Am I alone here? Am I the only one who feels that their public performance of parenting is a better show than their private one? Let me know.

And please, if you’re ever out in public and see a parent teetering on the edge of a toddleresque meltdown (or already in the throes of one), reserve your judgment and your self-satisfaction. See, in fact, if you can lend a hand, and remember that we’ve all been there.

So, have you ever been busted behaving parentally badly in public? If so, please share. I’m always on the lookout for partners in parental crime.

Bad-Parenting-31

 

26 thoughts on “Parenting as Performance Art

  1. Thanks SO much for letting me know that I’m not alone! The vanity thing is huge for me in public because you can be darn sure the moment I lose it will be the moment a snooty parent from the school I teach at will be standing behind me! I tried a similar mind trick on myself when Noah was younger – I used to pretend that I was being watched by a camera for one of the Supernanny-type TV shows 🙂 Thanks again – after an evening of homework showdown, I feel like I can let the guilt go and start again in the morning 🙂
    (P.S. my Eurasian boy was blonde until he was 4!)

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  2. Haha I love how you wrote this. I’m actually the opposite though, I’m a much better parent in private because when we have company or when we are out I find I’m trying to split myself more ways – be the good host or friend and be attentive to my child and I get impatient quicker. If my child has a tantrum at home I can sit down with her and deal with it in a patient, gentle manner – if she has a tantrum when we are out I’m just trying to shut her up
    As quickly as possible because I don’t want her to disturb other people.

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    • Interesting. I try my best to ignore tantrums, public or private, but it’s not always easy. Our youngest has recently taken to wordless, high-pitched shrieking when he doesn’t get what he wants or is disappointed in his endeavors. I’ve adopted a zero-tolerance policy. He won’t, for example,be touching his train set for the next five days. I’m also very sensitive about disturbing others, so when we’re out I particularly sensitive to this. Thanks for stopping by, and good luck with the little one!

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  3. If you think looking after small children tries your patience, wait till they become teenagers. My children are a mix of Brit cool and Spanish fire and if you add in hormonal changes and quit wits you need the patience of Job not to lose your rag. I’m told it’s just a phase. I hope they’re right!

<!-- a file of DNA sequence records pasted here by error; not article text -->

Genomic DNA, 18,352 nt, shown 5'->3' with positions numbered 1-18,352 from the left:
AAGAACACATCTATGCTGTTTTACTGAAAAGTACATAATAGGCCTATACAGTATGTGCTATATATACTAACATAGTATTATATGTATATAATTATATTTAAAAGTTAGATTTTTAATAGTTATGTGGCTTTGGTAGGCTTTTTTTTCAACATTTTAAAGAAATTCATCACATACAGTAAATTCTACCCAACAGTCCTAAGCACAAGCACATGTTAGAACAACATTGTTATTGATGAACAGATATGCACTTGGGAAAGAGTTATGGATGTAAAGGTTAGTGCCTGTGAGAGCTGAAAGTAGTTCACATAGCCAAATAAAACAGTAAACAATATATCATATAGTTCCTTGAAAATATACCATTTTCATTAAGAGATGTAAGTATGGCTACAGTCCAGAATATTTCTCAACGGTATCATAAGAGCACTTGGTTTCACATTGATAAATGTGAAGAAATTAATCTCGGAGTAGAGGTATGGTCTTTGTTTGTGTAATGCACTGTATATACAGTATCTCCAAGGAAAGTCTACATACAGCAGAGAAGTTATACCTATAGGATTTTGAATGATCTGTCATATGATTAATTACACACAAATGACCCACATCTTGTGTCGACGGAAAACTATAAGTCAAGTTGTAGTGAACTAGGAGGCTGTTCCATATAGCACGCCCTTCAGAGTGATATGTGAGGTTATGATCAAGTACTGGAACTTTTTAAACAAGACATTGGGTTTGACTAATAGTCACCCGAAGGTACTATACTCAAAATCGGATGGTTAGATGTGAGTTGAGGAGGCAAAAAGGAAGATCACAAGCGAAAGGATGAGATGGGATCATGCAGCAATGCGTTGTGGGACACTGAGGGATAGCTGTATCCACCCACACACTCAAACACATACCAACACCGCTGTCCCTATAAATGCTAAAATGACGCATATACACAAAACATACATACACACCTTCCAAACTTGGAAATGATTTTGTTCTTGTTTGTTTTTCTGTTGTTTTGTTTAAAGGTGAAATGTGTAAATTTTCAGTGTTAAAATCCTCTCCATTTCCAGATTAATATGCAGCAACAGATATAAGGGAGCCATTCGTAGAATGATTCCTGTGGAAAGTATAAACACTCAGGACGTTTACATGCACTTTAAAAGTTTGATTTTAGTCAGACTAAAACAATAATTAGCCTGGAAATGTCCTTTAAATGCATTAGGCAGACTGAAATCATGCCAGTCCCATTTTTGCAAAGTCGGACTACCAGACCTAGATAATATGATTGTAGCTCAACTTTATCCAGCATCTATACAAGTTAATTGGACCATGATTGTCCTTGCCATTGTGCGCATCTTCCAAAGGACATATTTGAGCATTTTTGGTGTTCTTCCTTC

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  4. Occasionally, i just ignored my children’s shenagigans and pretended to myself that their behaviour didn’t bother me. Very ostrich-head-in-the-sand but it kept my sanity. As with all performance art, one starts to believe oneself after a while, even if one began by feeling a touch negligent. Fear of social condemnation often lies at the bottom of one’s desire to control children rather than a justified concern about their affect on others or oneself, I find.

    Were your boys blonde babies or is that not one of them?

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  5. YES yes Yes Yes yes. I always keep my shit together when I know someone is watching. But when I know (or think) someone isn’t? There’s no telling what will come out of my mouth. Usually it’s when I’ve been convinced that the kids have absolutely no interest in what I have to say, or what I’m feeling, so I assume they are invincible or oblivious to an outburst. It’s disappointing that the “f” bomb doesn’t convince my 16 month old to go to sleep, but then it’s more disappointing that I was compelled to use it in the first place.

    What confounds me is that I can restrain myself from acting like such an a-hole around everyone in the world but my kids. They’re some of my favorite people!